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Open Educational Resources on American History

The Bill of Rights Institute (BRI) provides more than 50,000 secondary school teachers of American history and civics with free digital resources and professional development. With OpenStax, BRI has developed a free U.S. history digital resource that can be used by all high school students, including the 500,000 per year who take the Advanced Placement U.S. History exam. Available in early 2020, the resource’s 16 chapters will include personalized learning, real-time assessment, compelling stories, primary source documents, and point-counterpoint material on opposite sides of a question so that teachers can facilitate dialogue.

Unlike many teacher development efforts, BRI intentionally helps teachers inspire students to pursue the institutions of a free society. The Voices of History lesson plans teach character through stories of civic virtue and vice among heroes such as George Washington and villains such as Benedict Arnold. Documents of Freedom offers teachers a full-length set of course materials in the primary documents of the American Founding, and its lessons include tags for alignment with state standards. Professional development seminars build on these resources, and master teachers coach educators in pedagogy.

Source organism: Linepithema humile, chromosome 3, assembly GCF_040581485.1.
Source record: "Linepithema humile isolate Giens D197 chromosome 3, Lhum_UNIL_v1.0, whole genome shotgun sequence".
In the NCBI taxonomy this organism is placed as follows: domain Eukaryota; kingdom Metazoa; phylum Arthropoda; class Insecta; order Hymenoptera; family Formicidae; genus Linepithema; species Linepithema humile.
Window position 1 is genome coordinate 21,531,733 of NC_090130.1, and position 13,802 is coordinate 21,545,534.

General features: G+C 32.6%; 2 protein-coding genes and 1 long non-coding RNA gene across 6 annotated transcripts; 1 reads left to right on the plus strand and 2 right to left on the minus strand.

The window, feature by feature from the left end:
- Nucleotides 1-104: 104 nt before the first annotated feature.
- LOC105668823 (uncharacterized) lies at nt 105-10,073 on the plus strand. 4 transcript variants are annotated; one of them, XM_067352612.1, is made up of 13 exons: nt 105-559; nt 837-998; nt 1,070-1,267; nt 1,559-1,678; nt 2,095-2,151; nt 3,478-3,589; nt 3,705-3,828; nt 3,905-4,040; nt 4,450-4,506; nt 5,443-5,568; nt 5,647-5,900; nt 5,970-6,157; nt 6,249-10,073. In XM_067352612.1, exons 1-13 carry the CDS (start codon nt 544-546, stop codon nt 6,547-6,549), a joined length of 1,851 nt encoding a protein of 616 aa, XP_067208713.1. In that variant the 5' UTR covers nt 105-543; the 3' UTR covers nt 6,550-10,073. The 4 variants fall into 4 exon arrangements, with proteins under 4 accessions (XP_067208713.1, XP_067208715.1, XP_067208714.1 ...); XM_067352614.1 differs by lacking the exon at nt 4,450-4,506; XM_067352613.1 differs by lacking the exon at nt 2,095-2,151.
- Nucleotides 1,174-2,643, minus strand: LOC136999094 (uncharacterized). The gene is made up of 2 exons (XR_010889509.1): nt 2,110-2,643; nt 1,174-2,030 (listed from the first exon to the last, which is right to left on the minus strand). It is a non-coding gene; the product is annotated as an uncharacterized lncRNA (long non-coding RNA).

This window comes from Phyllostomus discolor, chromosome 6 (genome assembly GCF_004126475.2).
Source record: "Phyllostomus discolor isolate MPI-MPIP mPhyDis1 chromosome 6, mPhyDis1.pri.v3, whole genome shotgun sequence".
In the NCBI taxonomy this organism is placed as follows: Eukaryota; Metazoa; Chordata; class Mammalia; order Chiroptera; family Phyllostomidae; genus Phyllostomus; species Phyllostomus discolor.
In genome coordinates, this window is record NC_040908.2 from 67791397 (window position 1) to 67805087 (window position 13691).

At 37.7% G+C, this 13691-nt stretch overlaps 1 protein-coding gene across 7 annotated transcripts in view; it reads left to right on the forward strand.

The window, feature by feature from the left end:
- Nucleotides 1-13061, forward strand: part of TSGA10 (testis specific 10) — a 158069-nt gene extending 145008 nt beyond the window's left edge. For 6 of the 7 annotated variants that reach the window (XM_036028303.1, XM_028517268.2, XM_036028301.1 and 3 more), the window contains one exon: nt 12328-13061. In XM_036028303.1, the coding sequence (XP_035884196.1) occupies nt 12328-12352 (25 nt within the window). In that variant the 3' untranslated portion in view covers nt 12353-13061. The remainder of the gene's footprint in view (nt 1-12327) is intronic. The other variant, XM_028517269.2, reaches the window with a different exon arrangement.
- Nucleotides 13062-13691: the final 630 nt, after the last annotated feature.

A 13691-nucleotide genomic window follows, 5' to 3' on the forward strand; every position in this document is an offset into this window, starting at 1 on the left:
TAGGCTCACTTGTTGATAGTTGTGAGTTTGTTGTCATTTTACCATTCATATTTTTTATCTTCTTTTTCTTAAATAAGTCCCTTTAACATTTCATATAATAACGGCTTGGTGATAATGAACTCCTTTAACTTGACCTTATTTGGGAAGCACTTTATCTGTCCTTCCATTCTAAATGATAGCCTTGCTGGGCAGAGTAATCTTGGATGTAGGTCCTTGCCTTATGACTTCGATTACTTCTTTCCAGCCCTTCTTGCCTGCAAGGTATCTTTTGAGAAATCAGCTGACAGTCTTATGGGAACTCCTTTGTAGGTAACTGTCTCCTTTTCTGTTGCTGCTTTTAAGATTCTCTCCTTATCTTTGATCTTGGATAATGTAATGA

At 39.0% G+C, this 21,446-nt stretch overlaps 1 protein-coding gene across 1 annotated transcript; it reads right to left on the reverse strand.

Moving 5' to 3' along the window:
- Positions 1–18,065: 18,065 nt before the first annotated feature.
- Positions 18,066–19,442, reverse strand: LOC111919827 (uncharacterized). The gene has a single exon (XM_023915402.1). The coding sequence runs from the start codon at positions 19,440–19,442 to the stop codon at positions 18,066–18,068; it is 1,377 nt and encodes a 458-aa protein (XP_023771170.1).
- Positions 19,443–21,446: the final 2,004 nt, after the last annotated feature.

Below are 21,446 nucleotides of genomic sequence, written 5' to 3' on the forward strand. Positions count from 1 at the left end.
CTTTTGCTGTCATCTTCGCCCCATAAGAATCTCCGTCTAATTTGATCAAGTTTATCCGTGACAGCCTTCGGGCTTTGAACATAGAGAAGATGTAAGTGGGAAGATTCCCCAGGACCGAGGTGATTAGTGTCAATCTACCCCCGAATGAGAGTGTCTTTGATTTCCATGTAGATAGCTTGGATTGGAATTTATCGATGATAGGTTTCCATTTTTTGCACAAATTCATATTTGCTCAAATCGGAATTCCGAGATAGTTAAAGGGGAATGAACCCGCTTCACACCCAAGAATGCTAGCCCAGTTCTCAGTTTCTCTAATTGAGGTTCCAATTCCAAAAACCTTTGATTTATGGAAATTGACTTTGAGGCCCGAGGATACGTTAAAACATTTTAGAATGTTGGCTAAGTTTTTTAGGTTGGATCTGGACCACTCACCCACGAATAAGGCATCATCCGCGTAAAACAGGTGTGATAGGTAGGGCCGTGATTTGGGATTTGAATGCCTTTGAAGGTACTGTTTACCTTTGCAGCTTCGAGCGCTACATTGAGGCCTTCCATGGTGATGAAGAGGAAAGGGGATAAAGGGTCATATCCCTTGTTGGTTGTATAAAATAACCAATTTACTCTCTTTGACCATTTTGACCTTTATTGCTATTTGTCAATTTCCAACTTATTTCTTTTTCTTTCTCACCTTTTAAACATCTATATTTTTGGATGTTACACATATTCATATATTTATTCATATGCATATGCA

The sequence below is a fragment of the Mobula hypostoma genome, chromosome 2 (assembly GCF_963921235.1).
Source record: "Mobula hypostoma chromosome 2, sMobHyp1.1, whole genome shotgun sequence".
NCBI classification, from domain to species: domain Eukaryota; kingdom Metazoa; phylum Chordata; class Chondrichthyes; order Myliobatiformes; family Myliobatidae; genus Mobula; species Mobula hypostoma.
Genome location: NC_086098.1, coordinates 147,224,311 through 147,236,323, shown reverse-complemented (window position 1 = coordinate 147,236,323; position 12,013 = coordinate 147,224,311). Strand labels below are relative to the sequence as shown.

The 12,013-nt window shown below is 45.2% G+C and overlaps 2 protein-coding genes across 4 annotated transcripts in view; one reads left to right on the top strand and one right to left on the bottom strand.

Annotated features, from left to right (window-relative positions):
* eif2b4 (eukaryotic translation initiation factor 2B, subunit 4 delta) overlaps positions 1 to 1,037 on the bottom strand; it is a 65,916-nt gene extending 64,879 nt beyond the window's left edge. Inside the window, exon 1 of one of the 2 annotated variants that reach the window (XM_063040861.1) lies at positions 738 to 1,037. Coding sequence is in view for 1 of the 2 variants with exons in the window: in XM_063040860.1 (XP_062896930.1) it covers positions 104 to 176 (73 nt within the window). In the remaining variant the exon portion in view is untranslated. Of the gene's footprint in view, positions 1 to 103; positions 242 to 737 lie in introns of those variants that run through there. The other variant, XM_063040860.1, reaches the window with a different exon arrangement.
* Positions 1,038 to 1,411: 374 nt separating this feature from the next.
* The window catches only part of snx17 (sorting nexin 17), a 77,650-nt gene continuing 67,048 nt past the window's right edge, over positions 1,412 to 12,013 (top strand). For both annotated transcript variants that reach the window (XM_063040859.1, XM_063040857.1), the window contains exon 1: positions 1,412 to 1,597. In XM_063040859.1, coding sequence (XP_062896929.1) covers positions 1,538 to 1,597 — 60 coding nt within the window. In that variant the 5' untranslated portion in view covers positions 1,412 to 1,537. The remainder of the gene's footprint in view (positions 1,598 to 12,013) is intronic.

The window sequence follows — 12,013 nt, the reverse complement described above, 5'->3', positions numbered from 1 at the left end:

The Institute for Education Policy at Johns Hopkins University is analyzing the scope and sequencing of BRI’s history and civics curricula so that schools can evaluate how frequently, and at what grade levels, they are teaching core civics concepts, and so that teachers can integrate civic education with language arts—understanding the reading level of civics texts so as to better teach vocabulary, grammar, and communication skills.

The Institute for Education Policy also has developed plans for a longitudinal study of knowledge outcomes after changes in statewide civics curricula. The lack of long-term assessments of knowledge retention in civic education has limited what researchers know about what works. For example, after a statewide policy change in civics requirements, do students not only learn more but also retain what they learned into adulthood? Please contact the Roundtable if you are interested in supporting long-term retention studies.


Bill of Rights Institute


Annual expenditures: $5.5 million

President: David Bobb



Institute for Education Policy

Baltimore, MD

Deputy Director: Ashley Berner

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